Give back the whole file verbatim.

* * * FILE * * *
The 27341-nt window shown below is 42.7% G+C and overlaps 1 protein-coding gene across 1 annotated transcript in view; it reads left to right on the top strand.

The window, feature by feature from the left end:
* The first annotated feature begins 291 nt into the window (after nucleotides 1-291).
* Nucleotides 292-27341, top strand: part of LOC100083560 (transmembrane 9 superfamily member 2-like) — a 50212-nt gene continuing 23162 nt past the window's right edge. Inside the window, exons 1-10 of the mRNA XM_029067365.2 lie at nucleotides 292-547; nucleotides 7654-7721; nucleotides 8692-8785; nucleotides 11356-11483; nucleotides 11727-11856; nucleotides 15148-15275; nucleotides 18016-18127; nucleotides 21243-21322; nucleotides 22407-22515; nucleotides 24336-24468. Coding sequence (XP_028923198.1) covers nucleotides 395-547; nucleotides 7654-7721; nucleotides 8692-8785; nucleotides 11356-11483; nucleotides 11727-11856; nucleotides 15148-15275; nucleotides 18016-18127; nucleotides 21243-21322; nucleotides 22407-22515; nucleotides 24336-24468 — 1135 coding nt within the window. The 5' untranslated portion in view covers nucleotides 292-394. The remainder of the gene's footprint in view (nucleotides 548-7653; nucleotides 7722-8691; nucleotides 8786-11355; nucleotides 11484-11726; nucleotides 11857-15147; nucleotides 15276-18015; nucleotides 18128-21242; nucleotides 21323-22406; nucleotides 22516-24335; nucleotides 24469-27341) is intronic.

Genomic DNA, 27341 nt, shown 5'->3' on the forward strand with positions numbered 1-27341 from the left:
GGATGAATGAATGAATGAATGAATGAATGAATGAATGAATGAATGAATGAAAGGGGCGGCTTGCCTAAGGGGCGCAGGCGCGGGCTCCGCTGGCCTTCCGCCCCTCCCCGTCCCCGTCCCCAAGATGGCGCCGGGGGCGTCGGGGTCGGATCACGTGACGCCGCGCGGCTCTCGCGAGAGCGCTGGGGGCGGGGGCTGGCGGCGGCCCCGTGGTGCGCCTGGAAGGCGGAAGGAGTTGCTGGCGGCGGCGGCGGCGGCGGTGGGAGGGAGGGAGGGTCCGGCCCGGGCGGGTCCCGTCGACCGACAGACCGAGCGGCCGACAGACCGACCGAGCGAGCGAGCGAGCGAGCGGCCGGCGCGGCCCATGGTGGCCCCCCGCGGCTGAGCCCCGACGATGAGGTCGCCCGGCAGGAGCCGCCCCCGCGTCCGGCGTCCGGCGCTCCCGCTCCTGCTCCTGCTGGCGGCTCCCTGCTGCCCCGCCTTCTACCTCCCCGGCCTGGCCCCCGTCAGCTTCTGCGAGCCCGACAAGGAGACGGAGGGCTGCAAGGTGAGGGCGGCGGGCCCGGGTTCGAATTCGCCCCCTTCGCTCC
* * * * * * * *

The 27341-nt window shown below is 42.7% G+C and overlaps 1 protein-coding gene across 1 annotated transcript in view; it reads left to right on the top strand.

The window, feature by feature from the left end:
* The first annotated feature begins 291 nt into the window (after nucleotides 1-291).
* Nucleotides 292-27341, top strand: part of LOC100083560 (transmembrane 9 superfamily member 2-like) — a 50212-nt gene continuing 23162 nt past the window's right edge. Inside the window, exons 1-10 of the mRNA XM_029067365.2 lie at nucleotides 292-547; nucleotides 7654-7721; nucleotides 8692-8785; nucleotides 11356-11483; nucleotides 11727-11856; nucleotides 15148-15275; nucleotides 18016-18127; nucleotides 21243-21322; nucleotides 22407-22515; nucleotides 24336-24468. Coding sequence (XP_028923198.1) covers nucleotides 395-547; nucleotides 7654-7721; nucleotides 8692-8785; nucleotides 11356-11483; nucleotides 11727-11856; nucleotides 15148-15275; nucleotides 18016-18127; nucleotides 21243-21322; nucleotides 22407-22515; nucleotides 24336-24468 — 1135 coding nt within the window. The 5' untranslated portion in view covers nucleotides 292-394. The remainder of the gene's footprint in view (nucleotides 548-7653; nucleotides 7722-8691; nucleotides 8786-11355; nucleotides 11484-11726; nucleotides 11857-15147; nucleotides 15276-18015; nucleotides 18128-21242; nucleotides 21323-22406; nucleotides 22516-24335; nucleotides 24469-27341) is intronic.

Genomic DNA, 27341 nt, shown 5'->3' on the forward strand with positions numbered 1-27341 from the left:
GGATGAATGAATGAATGAATGAATGAATGAATGAATGAATGAATGAATGAAAGGGGCGGCTTGCCTAAGGGGCGCAGGCGCGGGCTCCGCTGGCCTTCCGCCCCTCCCCGTCCCCGTCCCCAAGATGGCGCCGGGGGCGTCGGGGTCGGATCACGTGACGCCGCGCGGCTCTCGCGAGAGCGCTGGGGGCGGGGGCTGGCGGCGGCCCCGTGGTGCGCCTGGAAGGCGGAAGGAGTTGCTGGCGGCGGCGGCGGCGGCGGTGGGAGGGAGGGAGGGTCCGGCCCGGGCGGGTCCCGTCGACCGACAGACCGAGCGGCCGACAGACCGACCGAGCGAGCGAGCGAGCGAGCGGCCGGCGCGGCCCATGGTGGCCCCCCGCGGCTGAGCCCCGACGATGAGGTCGCCCGGCAGGAGCCGCCCCCGCGTCCGGCGTCCGGCGCTCCCGCTCCTGCTCCTGCTGGCGGCTCCCTGCTGCCCCGCCTTCTACCTCCCCGGCCTGGCCCCCGTCAGCTTCTGCGAGCCCGACAAGGAGACGGAGGGCTGCAAGGTGAGGGCGGCGGGCCCGGGTTCGAATTCGCCCCCTTCGCTCC